I had feared that I was deemed to be a weepy, blubbering mess for anything and everything sentimental. But instead, I found a whole new level of trust with God to protect my sensitive heart and, in return, I could give in to those emotions when I felt prompted.
I cried over a childhood friend’s betrayal in her marriage. I wept over my daughter’s songs to God. And I didn’t give any excuses anymore if the tears came unexpectedly. I figured they were probably warranted in some way, even if I didn’t know why.
Clichés could not box up my life anymore. There were anomalies everywhere, especially where God was concerned. I realized that perhaps some thriving businesses had to have heart. Some hard-nosed, serious male executives probably let loose every now and then. And some only daughters, particularly the ones like me, finally learn it’s OK to cry.
Welcome to Ungrind!
Do you want to be inspired, motivated, and equipped to live the everyday story of your life well?
If so, you’re in the right place. Whether you need encouragement in your relationships or in your faith, I hope you’ll find the transparent voices of mentors and friends here at Ungrind.
So, grab a cup of coffee and keep reading. We're so glad you're here!
Ashleigh Slater, Founder & Managing Editor
Get Our Free Ebook!
To Those Who Want To Be Truly Happy: Stop Chasing Happiness
Chasing happiness isn't all it's cracked up to be. Here are a few reasons why.
How the Psalms Speak to Our Emotions
The Psalms is a book that's rich with the reality of what life's like in this fallen world. Here are...
3 Ways to Navigate Personality Differences
Sometimes personality differences can wear on us. Here are three ways we can navigate them in a loving manner.
Surprised By ‘A Beautiful Day in the Neighborhood’
If you haven't seen this film, God may speak to your heart through it in ways you weren't expecting.
The Wedding Ring
Are you struggling in your marriage? Here's how a wedding ring helped one wife fight for her marriage.
5 Ways to Live an Out-of-Control Life
Here are 5 ways to let go of control and trust your present and your future to God.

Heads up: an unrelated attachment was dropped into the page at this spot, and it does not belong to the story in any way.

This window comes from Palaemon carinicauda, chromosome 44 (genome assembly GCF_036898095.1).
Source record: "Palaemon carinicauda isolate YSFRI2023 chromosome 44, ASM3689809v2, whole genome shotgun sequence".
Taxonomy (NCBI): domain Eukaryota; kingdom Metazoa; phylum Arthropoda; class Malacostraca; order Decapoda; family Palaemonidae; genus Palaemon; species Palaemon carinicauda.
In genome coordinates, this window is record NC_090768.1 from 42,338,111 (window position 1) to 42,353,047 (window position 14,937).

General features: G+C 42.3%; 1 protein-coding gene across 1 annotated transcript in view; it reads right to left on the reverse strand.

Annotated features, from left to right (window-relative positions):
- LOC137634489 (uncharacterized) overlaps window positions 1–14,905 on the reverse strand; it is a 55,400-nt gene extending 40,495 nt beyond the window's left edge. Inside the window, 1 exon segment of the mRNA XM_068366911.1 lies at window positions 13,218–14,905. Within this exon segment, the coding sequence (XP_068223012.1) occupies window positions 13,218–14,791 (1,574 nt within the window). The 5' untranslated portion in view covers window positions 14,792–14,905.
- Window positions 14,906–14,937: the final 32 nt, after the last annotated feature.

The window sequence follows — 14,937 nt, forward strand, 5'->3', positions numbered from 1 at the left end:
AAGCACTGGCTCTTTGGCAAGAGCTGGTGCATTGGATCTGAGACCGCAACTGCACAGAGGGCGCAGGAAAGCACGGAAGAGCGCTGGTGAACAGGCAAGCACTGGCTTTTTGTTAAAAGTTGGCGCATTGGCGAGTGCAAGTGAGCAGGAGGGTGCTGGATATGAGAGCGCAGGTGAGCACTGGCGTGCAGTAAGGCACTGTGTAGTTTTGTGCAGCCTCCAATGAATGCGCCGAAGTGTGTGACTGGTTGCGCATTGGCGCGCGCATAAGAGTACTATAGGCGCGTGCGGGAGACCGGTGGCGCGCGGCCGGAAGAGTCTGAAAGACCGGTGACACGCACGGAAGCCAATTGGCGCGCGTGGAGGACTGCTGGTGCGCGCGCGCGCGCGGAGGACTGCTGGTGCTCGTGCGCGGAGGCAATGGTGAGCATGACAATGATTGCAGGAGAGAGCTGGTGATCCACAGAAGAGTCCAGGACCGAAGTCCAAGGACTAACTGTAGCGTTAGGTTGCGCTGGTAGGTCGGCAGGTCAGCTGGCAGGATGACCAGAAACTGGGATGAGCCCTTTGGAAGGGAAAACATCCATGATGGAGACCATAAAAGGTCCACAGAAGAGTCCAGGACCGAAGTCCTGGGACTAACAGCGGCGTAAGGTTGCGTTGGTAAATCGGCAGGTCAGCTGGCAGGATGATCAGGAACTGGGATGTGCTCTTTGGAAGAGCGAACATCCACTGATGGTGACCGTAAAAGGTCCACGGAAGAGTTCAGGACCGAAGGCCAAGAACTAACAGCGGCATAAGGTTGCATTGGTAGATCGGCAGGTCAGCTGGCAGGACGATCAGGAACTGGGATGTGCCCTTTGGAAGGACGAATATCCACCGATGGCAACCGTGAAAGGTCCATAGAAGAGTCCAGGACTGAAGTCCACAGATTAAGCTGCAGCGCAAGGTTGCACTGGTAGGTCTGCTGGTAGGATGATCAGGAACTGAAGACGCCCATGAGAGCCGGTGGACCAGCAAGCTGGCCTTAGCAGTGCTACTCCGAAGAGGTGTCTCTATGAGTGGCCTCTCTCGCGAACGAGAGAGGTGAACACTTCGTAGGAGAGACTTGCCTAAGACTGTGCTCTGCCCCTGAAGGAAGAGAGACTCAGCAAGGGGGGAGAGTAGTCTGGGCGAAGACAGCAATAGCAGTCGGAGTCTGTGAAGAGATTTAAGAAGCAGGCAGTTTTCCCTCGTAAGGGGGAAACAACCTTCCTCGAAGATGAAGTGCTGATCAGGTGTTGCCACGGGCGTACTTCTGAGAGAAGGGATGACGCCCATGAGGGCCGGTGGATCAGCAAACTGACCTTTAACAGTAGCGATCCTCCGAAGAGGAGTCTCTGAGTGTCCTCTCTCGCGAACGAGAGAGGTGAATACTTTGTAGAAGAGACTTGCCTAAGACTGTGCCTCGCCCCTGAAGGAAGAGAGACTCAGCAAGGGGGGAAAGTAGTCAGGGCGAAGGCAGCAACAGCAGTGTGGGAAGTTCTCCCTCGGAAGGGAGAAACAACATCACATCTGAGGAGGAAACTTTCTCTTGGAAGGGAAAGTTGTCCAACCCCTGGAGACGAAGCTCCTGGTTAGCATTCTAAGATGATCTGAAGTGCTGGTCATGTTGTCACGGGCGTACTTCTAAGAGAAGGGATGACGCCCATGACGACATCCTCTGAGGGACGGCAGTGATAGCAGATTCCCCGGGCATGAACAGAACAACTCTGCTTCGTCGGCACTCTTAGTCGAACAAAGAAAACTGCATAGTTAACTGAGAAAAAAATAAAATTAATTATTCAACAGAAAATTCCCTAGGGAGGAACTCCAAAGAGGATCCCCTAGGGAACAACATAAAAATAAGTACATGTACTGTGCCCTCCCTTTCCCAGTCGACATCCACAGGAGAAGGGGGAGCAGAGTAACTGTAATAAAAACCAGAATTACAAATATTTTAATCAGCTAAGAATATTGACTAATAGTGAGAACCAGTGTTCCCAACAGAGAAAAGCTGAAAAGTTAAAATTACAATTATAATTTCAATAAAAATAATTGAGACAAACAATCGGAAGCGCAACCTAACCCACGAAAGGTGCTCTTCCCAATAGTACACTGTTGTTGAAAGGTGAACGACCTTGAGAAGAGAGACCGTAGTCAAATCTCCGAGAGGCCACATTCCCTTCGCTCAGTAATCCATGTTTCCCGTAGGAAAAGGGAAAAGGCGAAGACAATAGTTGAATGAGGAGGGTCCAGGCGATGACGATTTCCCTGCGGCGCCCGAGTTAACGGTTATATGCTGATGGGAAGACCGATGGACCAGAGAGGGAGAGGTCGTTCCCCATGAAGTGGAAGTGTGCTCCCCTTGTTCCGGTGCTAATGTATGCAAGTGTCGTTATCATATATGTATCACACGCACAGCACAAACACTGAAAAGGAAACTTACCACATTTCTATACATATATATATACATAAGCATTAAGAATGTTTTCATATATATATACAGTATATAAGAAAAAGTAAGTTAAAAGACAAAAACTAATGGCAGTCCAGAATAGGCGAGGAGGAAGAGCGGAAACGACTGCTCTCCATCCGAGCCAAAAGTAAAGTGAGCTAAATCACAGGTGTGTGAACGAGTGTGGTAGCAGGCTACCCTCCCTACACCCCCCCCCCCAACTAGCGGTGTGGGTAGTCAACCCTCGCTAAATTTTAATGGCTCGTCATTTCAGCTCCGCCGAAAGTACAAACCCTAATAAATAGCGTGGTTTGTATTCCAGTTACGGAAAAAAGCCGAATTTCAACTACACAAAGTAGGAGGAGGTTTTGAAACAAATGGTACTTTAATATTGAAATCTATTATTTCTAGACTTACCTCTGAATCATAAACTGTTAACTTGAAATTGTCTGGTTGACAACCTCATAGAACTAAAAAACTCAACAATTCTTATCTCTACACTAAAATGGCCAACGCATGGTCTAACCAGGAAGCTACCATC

5 Creative Places to Find Prayer Accountability
Do you want to pray more, but are easily distracted? Here are some practical ways to stay focused.
What Women Are Saying
-- Renee Fisher, author of Forgiving Others, Forgiving Me
"Real life is not always pleasant. Every marriage experiences disappointments, misunderstandings, sickness and financial crisis. Ashleigh doesn’t camouflage the pain in her own marriage, and offers practical ideas on how to walk through the difficulties and find intimacy on the journey. If you are anything like me, I predict that as you read, you too will find yourself laughing, wiping tears, and saying 'Oh, yes.'"
-- Gary Chapman, #1 New York Times bestselling author of The 5 Love Languages
We are a member of the Amazon affiliate program and regularly use affiliate links. If you purchase an item from an Amazon link we provide, we will receive a small referral commission. This doesn’t cost you anything additional. We only share books, music, and products that our writers personally have used and highly recommend.
Faith4 years ago
When Doing Justly, Loving Mercy, and Walking Humbly Stand at Odds
Motherhood4 years ago
Surviving a Strong-Willed Child
Faith5 years ago
7 Ways to Create A Family Altar
Friendship6 years ago
Beyond the Registry: The Ultimate Gift Guide for Expectant Parents
Relationships6 months ago
5 Ways to Teach Your Child to Hear God
Marriage6 years ago
4 Reasons I’m Not Facebook Friends With My Husband
Everyday Faith5 years ago
6 Simple Ways to Give Thanks in the Thick of It
Articles5 years ago
10 Ways Life is Like a Box of Chocolates
Articles7 years ago
How to Lift Up the One You Love
Articles5 years ago
Relationships11 months ago
Facing Our Motherhood Fears
Digging Into Scripture3 months ago
How the Psalms Speak to Our Emotions